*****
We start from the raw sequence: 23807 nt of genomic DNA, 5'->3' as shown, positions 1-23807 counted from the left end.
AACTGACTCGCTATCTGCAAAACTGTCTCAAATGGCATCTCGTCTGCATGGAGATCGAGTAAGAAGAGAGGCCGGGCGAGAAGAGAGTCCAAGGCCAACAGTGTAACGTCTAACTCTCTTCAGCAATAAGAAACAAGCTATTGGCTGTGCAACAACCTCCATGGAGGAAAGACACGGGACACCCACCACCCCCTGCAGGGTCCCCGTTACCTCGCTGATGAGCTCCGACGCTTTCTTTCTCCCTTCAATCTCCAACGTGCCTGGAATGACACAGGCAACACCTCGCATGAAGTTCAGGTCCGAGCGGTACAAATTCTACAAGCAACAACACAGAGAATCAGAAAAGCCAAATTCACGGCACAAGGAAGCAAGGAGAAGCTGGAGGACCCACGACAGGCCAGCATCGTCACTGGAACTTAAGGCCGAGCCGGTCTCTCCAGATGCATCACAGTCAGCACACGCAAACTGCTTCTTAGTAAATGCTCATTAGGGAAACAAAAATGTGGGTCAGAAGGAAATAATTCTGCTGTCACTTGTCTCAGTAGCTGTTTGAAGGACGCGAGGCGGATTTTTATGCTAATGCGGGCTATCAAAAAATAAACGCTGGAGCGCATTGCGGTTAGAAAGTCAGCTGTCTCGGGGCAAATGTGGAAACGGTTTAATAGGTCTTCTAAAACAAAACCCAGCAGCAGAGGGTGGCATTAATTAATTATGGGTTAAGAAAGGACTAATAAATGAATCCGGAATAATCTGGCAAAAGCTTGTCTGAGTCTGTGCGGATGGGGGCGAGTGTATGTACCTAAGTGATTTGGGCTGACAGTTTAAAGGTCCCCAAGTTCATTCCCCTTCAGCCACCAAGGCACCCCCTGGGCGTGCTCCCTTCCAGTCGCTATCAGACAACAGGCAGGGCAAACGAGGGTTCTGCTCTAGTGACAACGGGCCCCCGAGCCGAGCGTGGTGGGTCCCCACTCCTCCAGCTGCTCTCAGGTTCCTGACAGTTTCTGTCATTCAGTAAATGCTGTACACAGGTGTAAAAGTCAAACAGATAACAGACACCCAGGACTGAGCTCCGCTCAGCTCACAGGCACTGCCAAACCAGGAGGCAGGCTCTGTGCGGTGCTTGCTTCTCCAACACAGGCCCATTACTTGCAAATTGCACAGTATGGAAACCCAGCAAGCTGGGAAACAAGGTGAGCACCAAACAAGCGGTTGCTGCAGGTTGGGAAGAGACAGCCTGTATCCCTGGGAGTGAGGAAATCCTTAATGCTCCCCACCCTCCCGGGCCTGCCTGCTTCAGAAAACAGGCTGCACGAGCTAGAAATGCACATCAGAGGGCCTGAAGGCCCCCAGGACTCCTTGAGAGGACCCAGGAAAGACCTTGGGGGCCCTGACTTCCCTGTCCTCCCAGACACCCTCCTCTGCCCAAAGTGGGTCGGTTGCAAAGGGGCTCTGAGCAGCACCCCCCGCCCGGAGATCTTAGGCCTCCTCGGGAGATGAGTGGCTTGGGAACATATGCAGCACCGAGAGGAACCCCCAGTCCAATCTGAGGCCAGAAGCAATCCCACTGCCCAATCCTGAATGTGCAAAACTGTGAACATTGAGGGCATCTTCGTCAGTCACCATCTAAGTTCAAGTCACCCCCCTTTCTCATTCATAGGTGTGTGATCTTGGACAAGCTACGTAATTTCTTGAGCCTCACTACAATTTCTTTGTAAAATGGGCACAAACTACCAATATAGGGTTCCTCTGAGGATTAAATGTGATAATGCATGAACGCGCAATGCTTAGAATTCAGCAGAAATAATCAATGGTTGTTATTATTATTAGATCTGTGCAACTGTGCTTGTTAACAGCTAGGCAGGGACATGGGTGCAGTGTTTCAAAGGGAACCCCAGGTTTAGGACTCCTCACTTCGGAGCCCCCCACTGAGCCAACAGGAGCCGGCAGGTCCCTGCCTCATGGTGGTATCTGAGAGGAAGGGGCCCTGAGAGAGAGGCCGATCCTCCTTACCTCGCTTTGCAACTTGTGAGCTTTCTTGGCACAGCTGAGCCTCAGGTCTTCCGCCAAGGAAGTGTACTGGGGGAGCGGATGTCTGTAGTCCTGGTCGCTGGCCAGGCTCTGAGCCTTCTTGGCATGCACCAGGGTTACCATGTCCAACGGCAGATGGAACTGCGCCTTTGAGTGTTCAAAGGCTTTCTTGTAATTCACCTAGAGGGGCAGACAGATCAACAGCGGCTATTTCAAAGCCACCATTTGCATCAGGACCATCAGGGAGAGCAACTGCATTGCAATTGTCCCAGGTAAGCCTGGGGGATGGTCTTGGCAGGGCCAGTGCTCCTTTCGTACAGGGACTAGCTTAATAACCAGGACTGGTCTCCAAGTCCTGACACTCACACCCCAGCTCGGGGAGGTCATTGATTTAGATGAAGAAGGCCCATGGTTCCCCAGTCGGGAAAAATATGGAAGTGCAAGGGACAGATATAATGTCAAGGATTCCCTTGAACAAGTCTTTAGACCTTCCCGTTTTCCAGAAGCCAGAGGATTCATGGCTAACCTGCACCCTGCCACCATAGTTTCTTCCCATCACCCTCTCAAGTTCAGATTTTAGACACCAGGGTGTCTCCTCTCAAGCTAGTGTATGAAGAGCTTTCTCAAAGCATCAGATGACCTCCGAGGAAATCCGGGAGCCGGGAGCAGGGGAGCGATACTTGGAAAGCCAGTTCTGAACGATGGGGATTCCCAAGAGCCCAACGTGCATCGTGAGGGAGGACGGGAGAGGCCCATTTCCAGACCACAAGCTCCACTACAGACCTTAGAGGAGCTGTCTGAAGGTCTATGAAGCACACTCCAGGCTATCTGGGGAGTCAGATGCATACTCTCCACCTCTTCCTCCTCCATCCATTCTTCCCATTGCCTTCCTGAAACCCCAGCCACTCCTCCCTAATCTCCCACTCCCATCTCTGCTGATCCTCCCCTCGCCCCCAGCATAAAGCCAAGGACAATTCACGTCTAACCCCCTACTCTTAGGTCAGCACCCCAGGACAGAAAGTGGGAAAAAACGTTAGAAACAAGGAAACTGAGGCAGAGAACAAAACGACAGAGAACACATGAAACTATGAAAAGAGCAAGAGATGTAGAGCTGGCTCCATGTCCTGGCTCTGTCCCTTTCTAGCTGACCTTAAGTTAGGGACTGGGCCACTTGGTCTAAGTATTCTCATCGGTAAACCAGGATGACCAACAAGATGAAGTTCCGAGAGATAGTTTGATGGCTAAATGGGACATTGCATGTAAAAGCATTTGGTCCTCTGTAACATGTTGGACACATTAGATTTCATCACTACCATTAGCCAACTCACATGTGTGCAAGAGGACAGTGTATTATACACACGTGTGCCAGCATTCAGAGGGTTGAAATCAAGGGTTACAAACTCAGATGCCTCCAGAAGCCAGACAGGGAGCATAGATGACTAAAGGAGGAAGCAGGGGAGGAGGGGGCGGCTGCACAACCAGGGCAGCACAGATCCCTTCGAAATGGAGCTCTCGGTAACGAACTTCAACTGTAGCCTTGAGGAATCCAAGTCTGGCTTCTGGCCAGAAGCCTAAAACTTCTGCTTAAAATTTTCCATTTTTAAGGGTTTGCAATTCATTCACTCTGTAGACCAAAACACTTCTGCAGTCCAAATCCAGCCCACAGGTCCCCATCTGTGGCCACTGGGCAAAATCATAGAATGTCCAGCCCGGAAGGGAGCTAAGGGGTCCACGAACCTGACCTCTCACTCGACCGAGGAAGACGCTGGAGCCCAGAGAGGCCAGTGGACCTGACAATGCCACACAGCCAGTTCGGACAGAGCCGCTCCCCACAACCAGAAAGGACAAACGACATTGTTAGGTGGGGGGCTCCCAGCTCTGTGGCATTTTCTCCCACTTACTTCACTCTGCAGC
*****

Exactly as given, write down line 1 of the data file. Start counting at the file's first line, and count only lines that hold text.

We start from the raw sequence: 23807 nt of genomic DNA, 5'->3' as shown, positions 1-23807 counted from the left end.